Brittany Maynard's Mom Defends Her Daughter's Choice to Die

PHOTO: Brittany Maynard is pictured in this undated file photo. PlayMaynard Family/AP Photo
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The mother of the young woman who chose to end her life after battling cancer is defending her daughter's right to die, saying critics have no place to comment while her family grieves.

Debbie Ziegler, whose daughter Brittany Maynard died earlier this month, also addressed the Vatican official who recently blasted her daughter's decision as misguided suicide.

"My 29-year-old daughter's choice to die gently rather than suffer physical and mental degradation and intense pain does not deserve to be labelled as reprehensible by strangers a continent away who do not know her or the particulars of her situation," Ziegler wrote in the letter.

Maynard, who had been diagnosed with brain cancer, died on November 1 after taking lethal medication prescribed by her doctor.

She and her family had previously moved from California to Oregon to take advantage of the state's right to die laws.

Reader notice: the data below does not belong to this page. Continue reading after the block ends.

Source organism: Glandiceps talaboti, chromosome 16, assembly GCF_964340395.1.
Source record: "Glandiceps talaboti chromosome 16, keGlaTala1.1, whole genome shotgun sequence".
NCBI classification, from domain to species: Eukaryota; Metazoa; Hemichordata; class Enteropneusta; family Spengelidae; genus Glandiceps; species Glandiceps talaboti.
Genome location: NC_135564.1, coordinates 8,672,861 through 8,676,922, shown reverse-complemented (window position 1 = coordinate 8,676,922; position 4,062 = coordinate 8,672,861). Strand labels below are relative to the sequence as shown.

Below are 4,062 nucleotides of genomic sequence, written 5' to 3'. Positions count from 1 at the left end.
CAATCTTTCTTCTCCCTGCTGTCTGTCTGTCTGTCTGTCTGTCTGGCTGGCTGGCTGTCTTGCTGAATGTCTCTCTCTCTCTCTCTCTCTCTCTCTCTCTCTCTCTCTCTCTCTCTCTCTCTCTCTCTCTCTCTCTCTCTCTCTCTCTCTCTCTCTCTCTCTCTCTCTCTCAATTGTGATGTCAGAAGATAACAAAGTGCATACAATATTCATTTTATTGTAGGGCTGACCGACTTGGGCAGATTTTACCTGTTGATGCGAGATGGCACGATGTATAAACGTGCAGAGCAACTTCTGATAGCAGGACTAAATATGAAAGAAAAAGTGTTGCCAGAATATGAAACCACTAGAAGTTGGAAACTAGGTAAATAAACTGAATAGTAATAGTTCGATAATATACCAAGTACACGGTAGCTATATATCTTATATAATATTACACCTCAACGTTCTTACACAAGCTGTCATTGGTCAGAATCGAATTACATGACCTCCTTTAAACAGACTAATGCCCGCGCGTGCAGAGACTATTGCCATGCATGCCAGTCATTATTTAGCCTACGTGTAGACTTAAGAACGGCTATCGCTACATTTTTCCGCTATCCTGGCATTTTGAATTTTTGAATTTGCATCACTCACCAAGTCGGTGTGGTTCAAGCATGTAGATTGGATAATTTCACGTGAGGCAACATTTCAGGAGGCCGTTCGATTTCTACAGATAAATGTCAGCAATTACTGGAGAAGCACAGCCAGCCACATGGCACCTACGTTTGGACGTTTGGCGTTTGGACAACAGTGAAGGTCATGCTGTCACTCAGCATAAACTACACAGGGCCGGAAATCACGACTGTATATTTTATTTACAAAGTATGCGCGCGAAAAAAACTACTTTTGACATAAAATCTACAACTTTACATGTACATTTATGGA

PHOTO: Brittany Maynard is seen in this undated file photo.Compassion & Choices/AP Photo
Brittany Maynard is seen in this undated file photo.

Her mother said the criticism "is more than a slap in the face."

"It is like kicking us as we struggle to draw a breath," she said in the letter, expressing shock that anyone could have negative things to say about her daughter, especially at such a difficult time.

PHOTO: In this Oct. 21, 2014, Brittany Maynard and her husband Dan Diaz pose at the Grand Canyon National Park in Arizona. TheBrittanyFund.org/AP Photo
In this Oct. 21, 2014, Brittany Maynard and her husband Dan Diaz pose at the Grand Canyon National Park in Arizona.

"Death is not necessarily the enemy in all cases," Ziegler added. "Sometimes a gentle passing is a gift. Misguided doctors caught up in an aspirational belief that they must extend life, whatever the cost, cause individuals and families unnecessary suffering. Brittany stood up to bullies. She never thought anyone else had the right to tell her how long she should suffer. The right to die for the terminally ill is a human rights issue. Plain and simple."

Maynard had become the face of the death with dignity movement in recent months through her work with the group Compassion & Choices, and chronicled her final days online, ticking items off a bucket list like a trip to the Grand Canyon.